I count it a special privilege and an honor to be asked to deliver the Charles Franklin Craig Lecture — a lecture series which, I discover, dates back to the third year of Franklin Roosevelt's first term in office. It is a series which, over the years, has highlighted an impressive and diverse array of important discoveries and developments relevant to tropical medicine. The topics, which have been presented, reflect aptly the breadth and depth of Charles Craig himself who bestrode the field of tropical medicine for much of the first half of this century. He was a professor at the Army Medical School and at Tulane University, an administrator at many different Army Hospitals, an editor of the American Journal of Tropical Medicine, and a scholar — author of more than 200 publications and 10 books.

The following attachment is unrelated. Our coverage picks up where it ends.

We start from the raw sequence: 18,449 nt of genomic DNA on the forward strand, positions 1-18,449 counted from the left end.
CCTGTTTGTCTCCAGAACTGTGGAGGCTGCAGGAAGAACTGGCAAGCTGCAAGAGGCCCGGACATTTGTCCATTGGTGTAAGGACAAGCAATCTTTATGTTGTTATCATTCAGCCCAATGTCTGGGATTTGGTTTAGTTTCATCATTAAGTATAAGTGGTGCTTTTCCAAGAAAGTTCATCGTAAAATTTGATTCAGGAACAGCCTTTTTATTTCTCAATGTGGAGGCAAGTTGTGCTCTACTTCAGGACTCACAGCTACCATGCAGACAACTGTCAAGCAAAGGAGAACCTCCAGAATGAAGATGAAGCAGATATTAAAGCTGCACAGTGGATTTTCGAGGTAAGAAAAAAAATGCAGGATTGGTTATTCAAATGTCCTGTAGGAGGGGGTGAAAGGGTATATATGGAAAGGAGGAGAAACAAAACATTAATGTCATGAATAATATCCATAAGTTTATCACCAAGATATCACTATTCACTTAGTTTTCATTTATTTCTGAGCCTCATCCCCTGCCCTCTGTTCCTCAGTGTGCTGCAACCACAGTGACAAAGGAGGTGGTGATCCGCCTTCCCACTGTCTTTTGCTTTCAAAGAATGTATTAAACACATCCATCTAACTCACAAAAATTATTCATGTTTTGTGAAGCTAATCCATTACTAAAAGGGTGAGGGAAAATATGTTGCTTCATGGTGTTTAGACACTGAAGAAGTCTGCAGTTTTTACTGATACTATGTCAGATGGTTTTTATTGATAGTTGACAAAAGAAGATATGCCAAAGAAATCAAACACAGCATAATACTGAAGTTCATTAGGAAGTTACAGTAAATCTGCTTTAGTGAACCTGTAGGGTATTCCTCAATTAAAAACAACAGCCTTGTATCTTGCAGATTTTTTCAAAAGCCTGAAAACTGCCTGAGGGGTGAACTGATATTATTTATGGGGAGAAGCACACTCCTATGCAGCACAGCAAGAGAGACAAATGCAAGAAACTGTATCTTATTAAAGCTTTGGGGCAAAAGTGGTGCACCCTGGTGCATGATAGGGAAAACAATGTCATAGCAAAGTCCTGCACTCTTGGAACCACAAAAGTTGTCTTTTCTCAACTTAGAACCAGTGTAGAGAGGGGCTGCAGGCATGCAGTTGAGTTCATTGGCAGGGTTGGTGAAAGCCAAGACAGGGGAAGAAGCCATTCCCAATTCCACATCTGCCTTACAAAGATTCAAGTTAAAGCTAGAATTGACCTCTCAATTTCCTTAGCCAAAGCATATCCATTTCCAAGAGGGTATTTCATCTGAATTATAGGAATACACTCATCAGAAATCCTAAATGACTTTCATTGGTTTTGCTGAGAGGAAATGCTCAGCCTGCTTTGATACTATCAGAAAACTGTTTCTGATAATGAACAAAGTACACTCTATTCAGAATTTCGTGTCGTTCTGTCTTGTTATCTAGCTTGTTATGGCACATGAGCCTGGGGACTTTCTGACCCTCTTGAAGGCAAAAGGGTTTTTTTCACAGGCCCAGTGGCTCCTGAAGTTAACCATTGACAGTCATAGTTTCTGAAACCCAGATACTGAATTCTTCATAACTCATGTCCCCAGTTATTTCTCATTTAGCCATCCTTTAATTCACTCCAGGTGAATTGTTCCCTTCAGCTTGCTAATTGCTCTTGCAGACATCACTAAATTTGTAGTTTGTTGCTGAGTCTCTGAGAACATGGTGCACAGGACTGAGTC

All of us, and in many different venues, have regularly deplored the now dwindling numbers of Charles Franklin Craigs, scientists and physicians broadly schooled in tropical medicine.